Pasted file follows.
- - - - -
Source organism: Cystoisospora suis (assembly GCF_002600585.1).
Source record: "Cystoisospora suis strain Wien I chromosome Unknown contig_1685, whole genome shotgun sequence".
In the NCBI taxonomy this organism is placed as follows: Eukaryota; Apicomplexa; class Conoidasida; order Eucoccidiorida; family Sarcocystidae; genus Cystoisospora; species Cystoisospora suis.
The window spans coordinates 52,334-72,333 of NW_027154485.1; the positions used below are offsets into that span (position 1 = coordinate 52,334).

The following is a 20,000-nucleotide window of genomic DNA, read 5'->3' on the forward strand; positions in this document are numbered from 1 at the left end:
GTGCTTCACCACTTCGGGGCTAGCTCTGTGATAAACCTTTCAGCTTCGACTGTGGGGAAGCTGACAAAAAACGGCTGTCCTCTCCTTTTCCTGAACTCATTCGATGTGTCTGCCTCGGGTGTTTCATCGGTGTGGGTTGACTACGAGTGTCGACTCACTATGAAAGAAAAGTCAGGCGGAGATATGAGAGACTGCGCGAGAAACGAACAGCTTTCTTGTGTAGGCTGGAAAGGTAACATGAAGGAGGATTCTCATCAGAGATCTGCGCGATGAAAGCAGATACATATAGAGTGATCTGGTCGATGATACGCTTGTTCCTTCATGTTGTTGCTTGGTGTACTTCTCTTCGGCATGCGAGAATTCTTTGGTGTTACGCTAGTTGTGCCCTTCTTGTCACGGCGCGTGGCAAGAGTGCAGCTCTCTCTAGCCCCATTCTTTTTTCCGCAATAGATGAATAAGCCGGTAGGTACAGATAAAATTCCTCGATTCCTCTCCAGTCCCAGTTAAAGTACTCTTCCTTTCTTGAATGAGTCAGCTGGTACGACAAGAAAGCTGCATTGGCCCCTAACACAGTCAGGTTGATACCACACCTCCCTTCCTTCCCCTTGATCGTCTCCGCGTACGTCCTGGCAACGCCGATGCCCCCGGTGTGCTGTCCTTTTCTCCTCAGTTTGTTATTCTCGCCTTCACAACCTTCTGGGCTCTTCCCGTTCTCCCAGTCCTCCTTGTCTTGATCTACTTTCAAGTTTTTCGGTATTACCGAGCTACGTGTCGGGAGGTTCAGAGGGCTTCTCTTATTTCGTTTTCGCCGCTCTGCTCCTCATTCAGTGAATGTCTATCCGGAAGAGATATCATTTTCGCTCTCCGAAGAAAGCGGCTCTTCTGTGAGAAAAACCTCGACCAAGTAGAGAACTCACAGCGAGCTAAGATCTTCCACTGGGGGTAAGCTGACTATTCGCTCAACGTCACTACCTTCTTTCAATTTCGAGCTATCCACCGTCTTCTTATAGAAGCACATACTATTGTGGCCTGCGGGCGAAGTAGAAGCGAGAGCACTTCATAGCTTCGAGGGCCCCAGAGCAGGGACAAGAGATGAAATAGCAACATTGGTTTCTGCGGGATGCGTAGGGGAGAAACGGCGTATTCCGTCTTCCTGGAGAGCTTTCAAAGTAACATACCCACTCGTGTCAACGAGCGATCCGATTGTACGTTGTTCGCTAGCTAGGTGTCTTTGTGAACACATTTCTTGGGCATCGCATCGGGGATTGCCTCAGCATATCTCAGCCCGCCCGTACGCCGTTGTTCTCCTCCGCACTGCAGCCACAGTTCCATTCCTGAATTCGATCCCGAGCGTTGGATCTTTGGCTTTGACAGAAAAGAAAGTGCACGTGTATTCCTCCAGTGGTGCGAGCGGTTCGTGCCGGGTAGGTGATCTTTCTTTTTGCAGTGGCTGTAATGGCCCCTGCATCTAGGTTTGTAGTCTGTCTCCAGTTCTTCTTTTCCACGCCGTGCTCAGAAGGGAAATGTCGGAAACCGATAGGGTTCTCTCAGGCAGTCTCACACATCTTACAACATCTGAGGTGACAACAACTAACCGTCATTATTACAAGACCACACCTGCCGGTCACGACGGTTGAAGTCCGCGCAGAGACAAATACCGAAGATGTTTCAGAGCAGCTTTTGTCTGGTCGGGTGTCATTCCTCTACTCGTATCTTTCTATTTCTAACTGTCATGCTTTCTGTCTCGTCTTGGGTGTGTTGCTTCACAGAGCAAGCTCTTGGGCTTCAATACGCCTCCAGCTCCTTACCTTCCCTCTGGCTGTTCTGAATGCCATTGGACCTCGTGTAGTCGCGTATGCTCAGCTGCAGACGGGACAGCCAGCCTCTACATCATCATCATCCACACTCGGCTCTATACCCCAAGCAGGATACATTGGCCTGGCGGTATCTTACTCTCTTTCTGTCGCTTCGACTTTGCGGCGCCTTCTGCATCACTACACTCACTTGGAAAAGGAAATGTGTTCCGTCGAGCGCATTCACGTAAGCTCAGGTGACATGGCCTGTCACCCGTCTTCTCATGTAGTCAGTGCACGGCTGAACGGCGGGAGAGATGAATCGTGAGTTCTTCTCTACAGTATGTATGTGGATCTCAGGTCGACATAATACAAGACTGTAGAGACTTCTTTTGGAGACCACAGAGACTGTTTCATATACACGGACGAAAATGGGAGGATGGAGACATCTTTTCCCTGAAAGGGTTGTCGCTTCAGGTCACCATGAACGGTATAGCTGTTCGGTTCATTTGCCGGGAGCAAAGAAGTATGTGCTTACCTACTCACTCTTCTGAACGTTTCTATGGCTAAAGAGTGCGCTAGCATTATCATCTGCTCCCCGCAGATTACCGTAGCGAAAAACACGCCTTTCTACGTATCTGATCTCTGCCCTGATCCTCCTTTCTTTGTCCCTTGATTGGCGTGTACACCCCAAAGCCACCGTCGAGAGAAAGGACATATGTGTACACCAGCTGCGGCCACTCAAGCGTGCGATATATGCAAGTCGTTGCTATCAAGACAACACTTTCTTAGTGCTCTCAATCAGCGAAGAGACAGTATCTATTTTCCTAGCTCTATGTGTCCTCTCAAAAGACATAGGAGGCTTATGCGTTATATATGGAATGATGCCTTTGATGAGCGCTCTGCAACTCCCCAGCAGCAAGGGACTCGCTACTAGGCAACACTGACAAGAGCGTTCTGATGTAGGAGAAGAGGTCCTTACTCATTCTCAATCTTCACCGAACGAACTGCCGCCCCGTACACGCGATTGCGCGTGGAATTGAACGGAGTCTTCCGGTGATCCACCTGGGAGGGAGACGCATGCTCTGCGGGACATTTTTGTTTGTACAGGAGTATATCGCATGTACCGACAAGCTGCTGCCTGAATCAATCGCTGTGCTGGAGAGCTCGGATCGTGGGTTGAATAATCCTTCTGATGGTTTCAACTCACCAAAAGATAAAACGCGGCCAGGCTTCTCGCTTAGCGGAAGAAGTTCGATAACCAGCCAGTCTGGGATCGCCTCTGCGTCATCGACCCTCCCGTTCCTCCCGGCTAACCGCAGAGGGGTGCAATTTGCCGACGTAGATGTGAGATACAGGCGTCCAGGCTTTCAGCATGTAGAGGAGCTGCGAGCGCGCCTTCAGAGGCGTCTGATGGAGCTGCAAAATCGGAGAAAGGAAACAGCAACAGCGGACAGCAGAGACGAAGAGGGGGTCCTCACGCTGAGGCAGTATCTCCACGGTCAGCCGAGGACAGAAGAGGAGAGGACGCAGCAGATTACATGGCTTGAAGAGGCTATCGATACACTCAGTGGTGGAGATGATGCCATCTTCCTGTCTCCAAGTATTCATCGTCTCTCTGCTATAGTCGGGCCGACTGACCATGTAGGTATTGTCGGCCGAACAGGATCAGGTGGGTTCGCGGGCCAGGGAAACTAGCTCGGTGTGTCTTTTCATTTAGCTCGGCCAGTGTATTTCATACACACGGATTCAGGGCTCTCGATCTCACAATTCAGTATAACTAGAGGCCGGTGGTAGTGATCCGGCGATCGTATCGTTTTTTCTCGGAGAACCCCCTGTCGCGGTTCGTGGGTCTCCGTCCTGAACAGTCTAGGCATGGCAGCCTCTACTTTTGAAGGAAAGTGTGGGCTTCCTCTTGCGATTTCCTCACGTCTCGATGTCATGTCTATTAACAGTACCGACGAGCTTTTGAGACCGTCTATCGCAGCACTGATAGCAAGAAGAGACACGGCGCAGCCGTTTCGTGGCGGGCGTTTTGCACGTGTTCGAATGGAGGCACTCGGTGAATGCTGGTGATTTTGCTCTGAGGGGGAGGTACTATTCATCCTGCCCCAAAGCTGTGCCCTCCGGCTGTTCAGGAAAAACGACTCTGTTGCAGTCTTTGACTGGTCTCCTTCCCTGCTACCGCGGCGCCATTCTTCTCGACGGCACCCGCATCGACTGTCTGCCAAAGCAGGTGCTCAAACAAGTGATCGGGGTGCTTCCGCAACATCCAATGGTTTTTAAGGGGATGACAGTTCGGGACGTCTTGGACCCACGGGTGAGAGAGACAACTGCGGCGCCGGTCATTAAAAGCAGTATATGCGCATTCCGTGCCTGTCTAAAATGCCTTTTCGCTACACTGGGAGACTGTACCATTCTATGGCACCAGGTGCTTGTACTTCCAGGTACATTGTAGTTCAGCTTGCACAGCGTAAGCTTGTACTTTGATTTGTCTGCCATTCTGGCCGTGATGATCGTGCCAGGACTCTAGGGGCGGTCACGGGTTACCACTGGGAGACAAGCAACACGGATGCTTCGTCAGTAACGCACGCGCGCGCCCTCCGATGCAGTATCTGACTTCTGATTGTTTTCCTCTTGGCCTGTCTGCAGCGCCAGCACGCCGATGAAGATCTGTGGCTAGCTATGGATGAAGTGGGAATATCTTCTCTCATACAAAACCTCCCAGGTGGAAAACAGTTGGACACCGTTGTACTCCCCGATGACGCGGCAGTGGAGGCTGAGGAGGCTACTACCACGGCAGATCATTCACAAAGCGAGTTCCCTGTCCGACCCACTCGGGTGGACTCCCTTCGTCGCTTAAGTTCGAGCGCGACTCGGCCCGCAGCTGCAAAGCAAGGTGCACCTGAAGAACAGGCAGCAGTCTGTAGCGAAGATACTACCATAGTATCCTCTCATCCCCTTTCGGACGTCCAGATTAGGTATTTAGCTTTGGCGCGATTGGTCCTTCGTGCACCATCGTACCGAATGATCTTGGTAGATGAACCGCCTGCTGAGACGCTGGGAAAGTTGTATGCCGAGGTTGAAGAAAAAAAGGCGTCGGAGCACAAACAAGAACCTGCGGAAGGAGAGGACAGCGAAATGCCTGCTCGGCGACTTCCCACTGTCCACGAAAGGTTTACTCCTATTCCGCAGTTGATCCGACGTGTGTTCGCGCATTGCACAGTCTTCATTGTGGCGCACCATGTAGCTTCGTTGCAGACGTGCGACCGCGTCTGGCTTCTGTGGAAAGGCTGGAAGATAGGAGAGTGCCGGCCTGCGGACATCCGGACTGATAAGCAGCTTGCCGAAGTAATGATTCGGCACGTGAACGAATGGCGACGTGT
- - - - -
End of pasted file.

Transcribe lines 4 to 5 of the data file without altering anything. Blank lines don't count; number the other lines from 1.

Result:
The window spans coordinates 52,334-72,333 of NW_027154485.1; the positions used below are offsets into that span (position 1 = coordinate 52,334).

The following is a 20,000-nucleotide window of genomic DNA, read 5'->3' on the forward strand; positions in this document are numbered from 1 at the left end: